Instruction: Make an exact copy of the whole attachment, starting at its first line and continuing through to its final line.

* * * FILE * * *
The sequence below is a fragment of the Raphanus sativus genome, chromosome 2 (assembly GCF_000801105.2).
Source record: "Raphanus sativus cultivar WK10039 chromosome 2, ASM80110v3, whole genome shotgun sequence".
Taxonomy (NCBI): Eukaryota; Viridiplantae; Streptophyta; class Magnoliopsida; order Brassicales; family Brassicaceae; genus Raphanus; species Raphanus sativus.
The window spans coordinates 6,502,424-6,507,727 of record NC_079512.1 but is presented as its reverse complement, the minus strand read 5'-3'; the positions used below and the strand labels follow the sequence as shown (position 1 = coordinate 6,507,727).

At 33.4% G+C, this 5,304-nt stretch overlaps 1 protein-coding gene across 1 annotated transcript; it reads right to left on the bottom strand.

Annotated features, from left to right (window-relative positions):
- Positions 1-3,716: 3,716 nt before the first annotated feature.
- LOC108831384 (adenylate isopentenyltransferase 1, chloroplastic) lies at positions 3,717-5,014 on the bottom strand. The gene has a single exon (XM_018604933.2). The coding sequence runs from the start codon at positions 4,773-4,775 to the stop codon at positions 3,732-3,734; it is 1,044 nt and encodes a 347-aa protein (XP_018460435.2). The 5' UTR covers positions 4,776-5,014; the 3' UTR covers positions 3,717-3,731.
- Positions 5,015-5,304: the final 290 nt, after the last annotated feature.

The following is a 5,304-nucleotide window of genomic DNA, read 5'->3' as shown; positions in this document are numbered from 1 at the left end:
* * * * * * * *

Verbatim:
The sequence below is a fragment of the Raphanus sativus genome, chromosome 2 (assembly GCF_000801105.2).
Source record: "Raphanus sativus cultivar WK10039 chromosome 2, ASM80110v3, whole genome shotgun sequence".
Taxonomy (NCBI): Eukaryota; Viridiplantae; Streptophyta; class Magnoliopsida; order Brassicales; family Brassicaceae; genus Raphanus; species Raphanus sativus.
The window spans coordinates 6,502,424-6,507,727 of record NC_079512.1 but is presented as its reverse complement, the minus strand read 5'-3'; the positions used below and the strand labels follow the sequence as shown (position 1 = coordinate 6,507,727).

At 33.4% G+C, this 5,304-nt stretch overlaps 1 protein-coding gene across 1 annotated transcript; it reads right to left on the bottom strand.

Annotated features, from left to right (window-relative positions):
- Positions 1-3,716: 3,716 nt before the first annotated feature.
- LOC108831384 (adenylate isopentenyltransferase 1, chloroplastic) lies at positions 3,717-5,014 on the bottom strand. The gene has a single exon (XM_018604933.2). The coding sequence runs from the start codon at positions 4,773-4,775 to the stop codon at positions 3,732-3,734; it is 1,044 nt and encodes a 347-aa protein (XP_018460435.2). The 5' UTR covers positions 4,776-5,014; the 3' UTR covers positions 3,717-3,731.
- Positions 5,015-5,304: the final 290 nt, after the last annotated feature.

The following is a 5,304-nucleotide window of genomic DNA, read 5'->3' as shown; positions in this document are numbered from 1 at the left end: